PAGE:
Photograph by k. Nauber
A chat with Nicholas Wood of legendary Shoegaze/New Wave outfit The KVB, to talk about his solo project “Saccades”, moving cities and the “Sexy” sound they’ve mastered.
First off, how was “Flowing Fades” written/recorded? Did lockdown provide you with more creative time?
I had gradually built up a small collection of demos after the first Saccades album in 2017, mostly rough sketches and acoustic songs, but it wasn’t until after I finished my US tour in late 2019 with The KVB that I really found the spark to work on this album. Most of the album was made after that and worked on throughout 2020.
I recorded a few songs for the albums in lockdown, including an interlude called ‘Endless Spring’, which features field recordings I made at the beach and in the forest.
In truth, most of the early part of last year’s lockdown was spent in disbelief at the world turning upside down around us, so it made the time I had working on this album a relief and accentuate the fact that I wanted this to be music for escapism.
Where did the name Saccades come from? We know it’s something to do with eye movement?
I’m not totally sure why I went with it, I was playing round with a few ideas I’d found in books and I think I just liked the way the word looked written on the page. I also worked on a remix of a song called ‘Saccades’ by a Ukrainian act called Blablarism a long time ago, so maybe it was in my subconcious from that.
You’ve been in London, Berlin and now Manchester we believe. Have you found that the move away from London has had an impact on your music?
The main impact is that as we’ve moved around over the years we’ve gradually had more space to work in and collected more equipment, which all helps in developing as an artist. London is great, but at the time it was too expensive for us, so on a whim we thought we’d try Berlin!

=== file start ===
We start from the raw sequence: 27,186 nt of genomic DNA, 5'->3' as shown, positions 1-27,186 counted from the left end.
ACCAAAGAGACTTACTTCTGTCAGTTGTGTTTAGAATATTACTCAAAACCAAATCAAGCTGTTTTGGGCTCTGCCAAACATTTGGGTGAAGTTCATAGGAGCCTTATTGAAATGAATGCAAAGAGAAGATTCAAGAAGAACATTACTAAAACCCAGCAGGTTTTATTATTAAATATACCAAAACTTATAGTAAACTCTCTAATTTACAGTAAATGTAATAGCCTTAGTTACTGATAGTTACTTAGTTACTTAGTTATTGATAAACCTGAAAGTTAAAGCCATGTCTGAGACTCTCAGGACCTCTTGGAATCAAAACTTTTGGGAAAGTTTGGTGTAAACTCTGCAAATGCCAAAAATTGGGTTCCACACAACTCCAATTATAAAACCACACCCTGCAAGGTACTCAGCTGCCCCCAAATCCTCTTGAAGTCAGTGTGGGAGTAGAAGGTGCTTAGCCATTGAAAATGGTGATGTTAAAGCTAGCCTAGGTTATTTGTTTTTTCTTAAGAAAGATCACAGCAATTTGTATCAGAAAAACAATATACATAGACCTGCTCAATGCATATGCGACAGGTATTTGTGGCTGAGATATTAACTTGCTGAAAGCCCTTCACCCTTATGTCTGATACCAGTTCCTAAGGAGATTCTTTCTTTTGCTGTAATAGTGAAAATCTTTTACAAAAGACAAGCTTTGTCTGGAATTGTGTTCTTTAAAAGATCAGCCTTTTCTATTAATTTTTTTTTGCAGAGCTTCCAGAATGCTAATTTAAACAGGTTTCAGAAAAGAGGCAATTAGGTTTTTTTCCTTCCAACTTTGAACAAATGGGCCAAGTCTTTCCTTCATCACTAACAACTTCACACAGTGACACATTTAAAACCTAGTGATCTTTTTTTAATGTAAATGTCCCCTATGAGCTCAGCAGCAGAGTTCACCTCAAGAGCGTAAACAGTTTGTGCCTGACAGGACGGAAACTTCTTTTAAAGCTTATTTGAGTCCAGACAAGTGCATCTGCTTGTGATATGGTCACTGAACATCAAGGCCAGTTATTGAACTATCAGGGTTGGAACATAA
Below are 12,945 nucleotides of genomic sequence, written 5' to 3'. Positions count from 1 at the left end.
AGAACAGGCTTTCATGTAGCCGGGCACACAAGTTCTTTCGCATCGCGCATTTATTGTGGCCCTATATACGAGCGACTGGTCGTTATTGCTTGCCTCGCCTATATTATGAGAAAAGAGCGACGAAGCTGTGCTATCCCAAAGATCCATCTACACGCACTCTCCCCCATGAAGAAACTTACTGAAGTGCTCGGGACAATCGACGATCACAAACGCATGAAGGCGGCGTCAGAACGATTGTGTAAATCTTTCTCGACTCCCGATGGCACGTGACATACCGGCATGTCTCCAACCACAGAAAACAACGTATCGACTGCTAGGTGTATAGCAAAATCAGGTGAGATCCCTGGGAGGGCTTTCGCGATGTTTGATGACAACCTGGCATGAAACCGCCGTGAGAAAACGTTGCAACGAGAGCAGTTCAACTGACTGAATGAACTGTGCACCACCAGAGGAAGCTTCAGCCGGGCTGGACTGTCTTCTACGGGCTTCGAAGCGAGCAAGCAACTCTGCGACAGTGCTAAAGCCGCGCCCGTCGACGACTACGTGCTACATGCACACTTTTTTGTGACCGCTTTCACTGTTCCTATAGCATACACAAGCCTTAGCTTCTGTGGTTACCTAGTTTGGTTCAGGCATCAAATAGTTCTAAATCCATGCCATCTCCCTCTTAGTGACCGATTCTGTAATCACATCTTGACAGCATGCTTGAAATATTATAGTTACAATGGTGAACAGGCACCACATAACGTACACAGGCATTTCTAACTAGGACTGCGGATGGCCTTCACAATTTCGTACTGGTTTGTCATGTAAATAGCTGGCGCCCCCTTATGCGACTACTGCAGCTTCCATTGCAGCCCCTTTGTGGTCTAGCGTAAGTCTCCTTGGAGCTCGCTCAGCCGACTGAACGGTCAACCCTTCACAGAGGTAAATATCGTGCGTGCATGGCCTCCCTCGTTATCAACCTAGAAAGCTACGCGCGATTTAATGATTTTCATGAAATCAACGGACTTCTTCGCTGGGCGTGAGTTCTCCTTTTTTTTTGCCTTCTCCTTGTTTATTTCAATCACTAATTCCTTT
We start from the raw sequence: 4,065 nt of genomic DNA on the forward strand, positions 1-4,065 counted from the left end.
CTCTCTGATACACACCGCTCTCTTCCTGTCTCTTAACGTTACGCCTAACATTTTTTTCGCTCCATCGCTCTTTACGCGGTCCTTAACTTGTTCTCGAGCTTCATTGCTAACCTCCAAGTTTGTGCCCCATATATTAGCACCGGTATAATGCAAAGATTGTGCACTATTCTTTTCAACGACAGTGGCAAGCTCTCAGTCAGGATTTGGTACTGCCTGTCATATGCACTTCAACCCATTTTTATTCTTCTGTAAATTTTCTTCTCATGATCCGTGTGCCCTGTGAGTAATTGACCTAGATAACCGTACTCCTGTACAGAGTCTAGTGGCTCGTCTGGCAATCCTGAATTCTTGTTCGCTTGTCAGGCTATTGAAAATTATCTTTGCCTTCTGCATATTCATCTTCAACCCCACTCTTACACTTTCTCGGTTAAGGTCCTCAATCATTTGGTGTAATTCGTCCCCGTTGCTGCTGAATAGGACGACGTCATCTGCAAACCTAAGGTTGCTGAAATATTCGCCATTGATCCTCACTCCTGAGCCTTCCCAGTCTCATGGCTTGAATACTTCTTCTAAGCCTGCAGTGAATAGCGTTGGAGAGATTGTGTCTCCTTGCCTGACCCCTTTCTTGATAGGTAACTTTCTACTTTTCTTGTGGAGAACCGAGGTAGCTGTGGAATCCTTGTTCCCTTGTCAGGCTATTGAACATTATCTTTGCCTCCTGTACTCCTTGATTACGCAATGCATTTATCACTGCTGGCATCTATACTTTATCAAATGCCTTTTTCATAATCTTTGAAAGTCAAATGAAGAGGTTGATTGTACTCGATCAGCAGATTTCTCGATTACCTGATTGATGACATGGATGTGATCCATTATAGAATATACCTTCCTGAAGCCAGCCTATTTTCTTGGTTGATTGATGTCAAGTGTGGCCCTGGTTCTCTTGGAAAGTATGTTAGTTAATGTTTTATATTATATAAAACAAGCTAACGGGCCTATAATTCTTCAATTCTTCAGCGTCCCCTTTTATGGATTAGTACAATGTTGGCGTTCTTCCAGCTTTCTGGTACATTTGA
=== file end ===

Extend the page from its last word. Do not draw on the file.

Obviously Berlin is known for its electronic music and inevitably that influence worked its way into my music. We’ve not been in Manchester long and its mostly been spent in lockdown, but I’m sure it’s influence will show over time.
For us, The KVB never really sounded like a London band, it feels more like “The North”, so it came as a surprise to find you’re originally from Southampton, is there a Southamptoness about your music people might be missing?
I don’t know, maybe its in the sound somewhere – when I first started playing music there was a really strong scene in Southampton with good bands and decent venues, so that had a big influence on me.
With The KVB, we’d llike to think we’ve made our own place on the map with a mixture of locations and influences coming in and out.
From the latest singles and the first album, it feels like Saccades has much of the qualities people love in The KVB but certainly a softer tone (which we also love), does this mean Kat was always the darker one?She does have a preference for grinding synths and pounding drum machines, so maybe, haha! Saccades does share similar aspects to The KVB, I think that’s because it’s the way I write and produce music and I’m using a lot of the same equipment, but my goal for Saccades is to take the listener somewhere different.
I’ve always listened to all sorts of music, even more so in recent years, so it sometimes seems strange to me that The KVB is still labelled as dark and moody, although I get that some of the early stuff was pretty bleak and raw. I don’t mind how people describe any of it though, as long as they keep listening and coming to the shows!
I’ve seen The KVB previously described as “Sexy” which I think is quite an apt description, Saccades certainly has a sultry quality as well, are there any particular influences you think this derives from?
It’s hard to pinpoint influences for that; it’s usually just a groove on a drumbeat or a sequence – we’ve worked out that pretty much most things with a beat can become “sexy” if you slow them down to the right tempo.
How is it working creatively with your partner? Is there “KVB time” and “relationship time”, or do the two blend into one?
We’re used to it now, so it’s become natural for us to separate the two things. When we finish a tour and come home, we’re usually able to switch off and get back to normal very easily – I know there are plenty of bands that can’t stand to see each other once tour is over. Although, obviously now we haven’t played a gig or toured for over a year, it might take a bit of readjustment when we do!
Football fan? Any special words for Portsmouth?
I am, but I don’t get too hung up on it. I’ve had a lot of memorable times watching and playing gigs there over the years, so its alright with me.
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